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glsdean

New member
Still Stumped

I've tried using the LCDWRITE command with initlcd (1 or 2) modifiers to no avail. I've also tried pauses from 2000 mS to 5000 mS between the LCDINIT and LCDWRITE commands to give the H44780 controller time to respond, also unsuccessful. The use of the ver. 8.0.1.0 compiler likewise was unsuccessful. Any other suggestions you might have would be appreciated. I've also posted this problem to the Basic Micro Forums, but so far haven't received any response. How could something so simple be such a problem!
 
The manual says, in the LCDWRITE section, that "You must initialize the display with LCDINIT before using this command." That's because if the LCD is not init'd, then obviously subsequent writes will not work; but I also wonder if the firmware keeps a 'record' of the init parameters, else why would the {RdWrPin} parameter be optional for a write operation. How would it do a write without knowing which pin was {RdWrPin}?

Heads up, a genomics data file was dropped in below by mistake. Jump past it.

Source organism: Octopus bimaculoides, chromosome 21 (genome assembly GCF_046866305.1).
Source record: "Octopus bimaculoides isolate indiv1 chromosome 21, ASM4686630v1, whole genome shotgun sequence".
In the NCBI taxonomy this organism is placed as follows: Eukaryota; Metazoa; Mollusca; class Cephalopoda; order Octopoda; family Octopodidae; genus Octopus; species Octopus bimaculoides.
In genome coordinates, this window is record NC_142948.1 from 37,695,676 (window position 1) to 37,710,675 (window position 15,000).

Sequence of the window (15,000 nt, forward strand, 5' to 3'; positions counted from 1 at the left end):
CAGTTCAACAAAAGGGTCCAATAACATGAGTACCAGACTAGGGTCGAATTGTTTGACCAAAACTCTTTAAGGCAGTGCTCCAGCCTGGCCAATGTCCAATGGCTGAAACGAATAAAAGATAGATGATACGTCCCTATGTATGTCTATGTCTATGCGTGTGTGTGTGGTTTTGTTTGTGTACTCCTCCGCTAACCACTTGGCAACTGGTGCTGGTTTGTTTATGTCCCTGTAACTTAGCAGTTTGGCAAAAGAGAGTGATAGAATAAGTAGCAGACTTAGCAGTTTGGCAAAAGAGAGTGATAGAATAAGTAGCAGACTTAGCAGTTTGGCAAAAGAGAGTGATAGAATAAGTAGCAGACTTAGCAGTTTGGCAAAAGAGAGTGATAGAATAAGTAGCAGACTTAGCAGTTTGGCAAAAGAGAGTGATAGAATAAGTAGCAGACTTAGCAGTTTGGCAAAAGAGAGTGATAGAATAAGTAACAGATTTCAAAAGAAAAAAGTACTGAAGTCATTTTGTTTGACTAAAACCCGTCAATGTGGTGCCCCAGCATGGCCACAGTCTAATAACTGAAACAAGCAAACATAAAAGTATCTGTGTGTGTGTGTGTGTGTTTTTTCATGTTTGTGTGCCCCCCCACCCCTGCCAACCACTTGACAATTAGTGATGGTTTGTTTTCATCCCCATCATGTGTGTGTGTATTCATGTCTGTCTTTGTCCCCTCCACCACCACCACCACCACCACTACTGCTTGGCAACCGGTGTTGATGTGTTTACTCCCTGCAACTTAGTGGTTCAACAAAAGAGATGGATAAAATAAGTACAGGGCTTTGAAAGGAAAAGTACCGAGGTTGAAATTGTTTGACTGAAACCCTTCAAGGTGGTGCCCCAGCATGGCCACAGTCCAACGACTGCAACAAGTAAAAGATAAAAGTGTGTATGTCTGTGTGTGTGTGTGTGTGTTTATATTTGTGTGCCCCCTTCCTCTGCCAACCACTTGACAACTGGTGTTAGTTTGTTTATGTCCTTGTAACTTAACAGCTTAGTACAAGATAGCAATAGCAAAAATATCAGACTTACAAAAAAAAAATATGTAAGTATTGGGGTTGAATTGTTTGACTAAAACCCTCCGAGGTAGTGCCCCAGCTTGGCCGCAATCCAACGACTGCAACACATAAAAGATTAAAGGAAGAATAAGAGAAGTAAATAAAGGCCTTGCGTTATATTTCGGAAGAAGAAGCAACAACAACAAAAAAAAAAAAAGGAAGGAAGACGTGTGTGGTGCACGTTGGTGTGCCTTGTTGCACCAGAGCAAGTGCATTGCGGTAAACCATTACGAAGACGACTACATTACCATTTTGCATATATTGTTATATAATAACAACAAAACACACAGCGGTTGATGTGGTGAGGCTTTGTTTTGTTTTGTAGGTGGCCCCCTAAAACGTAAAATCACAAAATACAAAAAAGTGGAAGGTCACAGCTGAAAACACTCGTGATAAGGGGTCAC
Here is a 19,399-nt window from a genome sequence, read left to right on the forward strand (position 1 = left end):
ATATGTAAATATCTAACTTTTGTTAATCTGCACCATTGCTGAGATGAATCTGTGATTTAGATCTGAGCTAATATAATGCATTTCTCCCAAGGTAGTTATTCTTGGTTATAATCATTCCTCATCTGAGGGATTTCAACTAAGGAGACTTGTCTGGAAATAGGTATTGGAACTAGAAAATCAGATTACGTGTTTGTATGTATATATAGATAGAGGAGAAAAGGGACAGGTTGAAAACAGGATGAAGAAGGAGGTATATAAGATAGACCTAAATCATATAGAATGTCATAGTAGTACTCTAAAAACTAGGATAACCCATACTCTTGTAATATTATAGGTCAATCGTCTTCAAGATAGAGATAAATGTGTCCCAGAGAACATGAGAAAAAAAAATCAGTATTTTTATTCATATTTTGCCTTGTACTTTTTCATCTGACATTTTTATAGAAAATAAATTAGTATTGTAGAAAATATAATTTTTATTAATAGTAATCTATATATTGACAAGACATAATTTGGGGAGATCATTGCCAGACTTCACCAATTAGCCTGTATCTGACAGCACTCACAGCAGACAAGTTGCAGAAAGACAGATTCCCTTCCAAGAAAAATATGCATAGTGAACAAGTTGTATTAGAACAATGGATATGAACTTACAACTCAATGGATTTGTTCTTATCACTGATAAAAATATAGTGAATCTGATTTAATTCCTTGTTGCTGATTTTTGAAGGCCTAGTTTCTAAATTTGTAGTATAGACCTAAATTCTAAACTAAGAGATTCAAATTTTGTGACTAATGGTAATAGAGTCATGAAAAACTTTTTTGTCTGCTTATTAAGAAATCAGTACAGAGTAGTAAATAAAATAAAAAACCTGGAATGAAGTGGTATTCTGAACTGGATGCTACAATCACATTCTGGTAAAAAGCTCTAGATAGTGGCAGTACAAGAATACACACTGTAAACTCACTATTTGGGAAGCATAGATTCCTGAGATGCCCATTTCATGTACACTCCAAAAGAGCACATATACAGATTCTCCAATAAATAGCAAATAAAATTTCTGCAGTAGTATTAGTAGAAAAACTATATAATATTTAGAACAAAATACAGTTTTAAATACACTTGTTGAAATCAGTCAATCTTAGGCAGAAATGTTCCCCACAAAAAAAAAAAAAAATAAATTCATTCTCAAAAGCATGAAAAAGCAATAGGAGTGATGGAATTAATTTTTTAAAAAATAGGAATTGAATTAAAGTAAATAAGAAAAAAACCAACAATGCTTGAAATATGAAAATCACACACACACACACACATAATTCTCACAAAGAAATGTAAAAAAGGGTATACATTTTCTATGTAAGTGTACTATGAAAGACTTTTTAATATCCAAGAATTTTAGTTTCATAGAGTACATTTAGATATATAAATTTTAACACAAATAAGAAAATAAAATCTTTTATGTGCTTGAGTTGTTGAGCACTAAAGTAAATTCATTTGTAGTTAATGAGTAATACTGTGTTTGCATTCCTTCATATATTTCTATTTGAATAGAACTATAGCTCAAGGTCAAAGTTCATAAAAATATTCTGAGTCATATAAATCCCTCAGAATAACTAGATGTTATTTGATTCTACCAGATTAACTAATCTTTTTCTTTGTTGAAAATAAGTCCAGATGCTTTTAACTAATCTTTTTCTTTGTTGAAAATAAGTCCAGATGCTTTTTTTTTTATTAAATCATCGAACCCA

The use of LCDWRITE P1\P3\P7\P6\P5\P4,P2,[INITLCD1,INITLCD2] would seem to be the proper sequence of init nibbles (3,3,3,2), but there are no delays in that string, so I wouldn't expect it to work.

But lets just ignore these deep questions for now, and try to get something written to the screen. I am supposing you didn't try my suggested sequence from post #4. So why don't you give that a go, and see what happens. Lets just do 1/2 of the display at first (one controller). Note that there is no LCDINIT command in this code; this is replacing that function. If the firmware requires the LCDINIT command, to store the parameters, then this may cause the LCDWRITEs to fail. You shall see.

Code:
dirl $FF   ;set p0~p7 as outputs
outl $30   ;8 bit i/o: data=$30, control sigs all low
pause 15
pulsout p3,10 ;strobe E1
pause 5
pulsout p3,10 ;strobe E1
pauseus 100
pulsout p3,10 ;strobe E1
pauseus 2
outb $2    ;4 bit i/o: data=$2x: set 4 bit mode
pulsout p3,10 ;strobe E1
pauseus 50   ; 50 uS delay
lcdwrite P1\P3\P7\P6\P5\P4,P2,[Twoline]
pauseus 50   ; 50 uS delay
lcdwrite P1\P3\P7\P6\P5\P4,P2,[Home]
pause 2    ; two mS delay for homing
lcdwrite P1\P3\P7\P6\P5\P4,P2,[Scr]
pauseus 50   ; 50 uS delay